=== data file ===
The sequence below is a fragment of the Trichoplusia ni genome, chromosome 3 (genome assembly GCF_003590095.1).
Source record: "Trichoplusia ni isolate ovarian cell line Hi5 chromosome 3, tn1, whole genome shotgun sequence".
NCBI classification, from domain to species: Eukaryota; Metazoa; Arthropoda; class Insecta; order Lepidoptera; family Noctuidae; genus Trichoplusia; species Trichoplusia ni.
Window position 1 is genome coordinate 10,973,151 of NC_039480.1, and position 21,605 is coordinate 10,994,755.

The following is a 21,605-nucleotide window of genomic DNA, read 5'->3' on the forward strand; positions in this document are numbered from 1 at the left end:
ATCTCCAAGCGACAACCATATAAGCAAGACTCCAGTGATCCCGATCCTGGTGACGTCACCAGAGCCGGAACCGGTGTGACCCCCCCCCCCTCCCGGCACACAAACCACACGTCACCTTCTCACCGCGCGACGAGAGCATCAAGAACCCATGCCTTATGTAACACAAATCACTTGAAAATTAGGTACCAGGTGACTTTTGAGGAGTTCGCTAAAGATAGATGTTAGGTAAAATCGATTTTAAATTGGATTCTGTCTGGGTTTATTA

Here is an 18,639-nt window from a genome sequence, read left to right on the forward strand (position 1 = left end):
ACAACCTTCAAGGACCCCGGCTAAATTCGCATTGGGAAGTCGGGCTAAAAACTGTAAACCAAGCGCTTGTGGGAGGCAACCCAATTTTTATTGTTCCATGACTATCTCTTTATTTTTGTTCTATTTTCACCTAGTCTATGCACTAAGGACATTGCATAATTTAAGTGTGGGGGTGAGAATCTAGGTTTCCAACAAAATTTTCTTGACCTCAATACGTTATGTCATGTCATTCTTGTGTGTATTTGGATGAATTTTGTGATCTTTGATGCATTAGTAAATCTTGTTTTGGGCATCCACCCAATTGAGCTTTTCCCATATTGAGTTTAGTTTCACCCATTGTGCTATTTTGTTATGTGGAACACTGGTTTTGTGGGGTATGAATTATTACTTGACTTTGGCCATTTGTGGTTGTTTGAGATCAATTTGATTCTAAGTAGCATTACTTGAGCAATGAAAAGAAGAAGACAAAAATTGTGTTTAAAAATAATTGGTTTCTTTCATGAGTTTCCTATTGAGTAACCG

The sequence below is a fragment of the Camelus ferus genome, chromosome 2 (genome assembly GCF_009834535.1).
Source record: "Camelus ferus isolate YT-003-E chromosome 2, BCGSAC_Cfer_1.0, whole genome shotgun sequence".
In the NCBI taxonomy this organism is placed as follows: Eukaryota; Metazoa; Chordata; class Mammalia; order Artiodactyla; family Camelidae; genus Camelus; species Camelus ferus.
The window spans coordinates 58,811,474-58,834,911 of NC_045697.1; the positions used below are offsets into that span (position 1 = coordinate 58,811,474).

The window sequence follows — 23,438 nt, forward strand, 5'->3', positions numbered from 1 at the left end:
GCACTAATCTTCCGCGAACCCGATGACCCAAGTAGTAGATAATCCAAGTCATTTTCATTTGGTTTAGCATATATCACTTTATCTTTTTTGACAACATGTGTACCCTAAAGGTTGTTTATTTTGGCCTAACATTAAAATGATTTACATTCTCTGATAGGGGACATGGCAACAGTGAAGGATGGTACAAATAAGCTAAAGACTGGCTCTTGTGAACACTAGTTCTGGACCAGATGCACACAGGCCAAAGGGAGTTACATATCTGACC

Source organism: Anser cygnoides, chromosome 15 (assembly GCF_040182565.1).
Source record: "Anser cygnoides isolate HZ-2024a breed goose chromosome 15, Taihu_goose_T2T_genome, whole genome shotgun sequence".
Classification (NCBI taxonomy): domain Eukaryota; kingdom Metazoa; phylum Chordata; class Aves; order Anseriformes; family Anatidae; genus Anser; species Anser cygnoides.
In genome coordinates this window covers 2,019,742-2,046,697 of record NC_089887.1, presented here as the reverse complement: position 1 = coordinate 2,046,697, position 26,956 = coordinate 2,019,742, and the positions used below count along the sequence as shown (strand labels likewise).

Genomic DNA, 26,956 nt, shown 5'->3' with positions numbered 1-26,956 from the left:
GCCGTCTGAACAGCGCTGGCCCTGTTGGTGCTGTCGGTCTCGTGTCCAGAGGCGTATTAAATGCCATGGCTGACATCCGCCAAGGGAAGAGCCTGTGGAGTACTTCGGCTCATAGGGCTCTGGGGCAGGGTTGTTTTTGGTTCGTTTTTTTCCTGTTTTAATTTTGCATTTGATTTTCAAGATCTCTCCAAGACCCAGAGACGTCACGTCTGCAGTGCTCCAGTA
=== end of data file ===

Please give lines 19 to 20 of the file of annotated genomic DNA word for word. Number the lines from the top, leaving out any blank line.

Genomic DNA, 26,956 nt, shown 5'->3' with positions numbered 1-26,956 from the left:
GCCGTCTGAACAGCGCTGGCCCTGTTGGTGCTGTCGGTCTCGTGTCCAGAGGCGTATTAAATGCCATGGCTGACATCCGCCAAGGGAAGAGCCTGTGGAGTACTTCGGCTCATAGGGCTCTGGGGCAGGGTTGTTTTTGGTTCGTTTTTTTCCTGTTTTAATTTTGCATTTGATTTTCAAGATCTCTCCAAGACCCAGAGACGTCACGTCTGCAGTGCTCCAGTA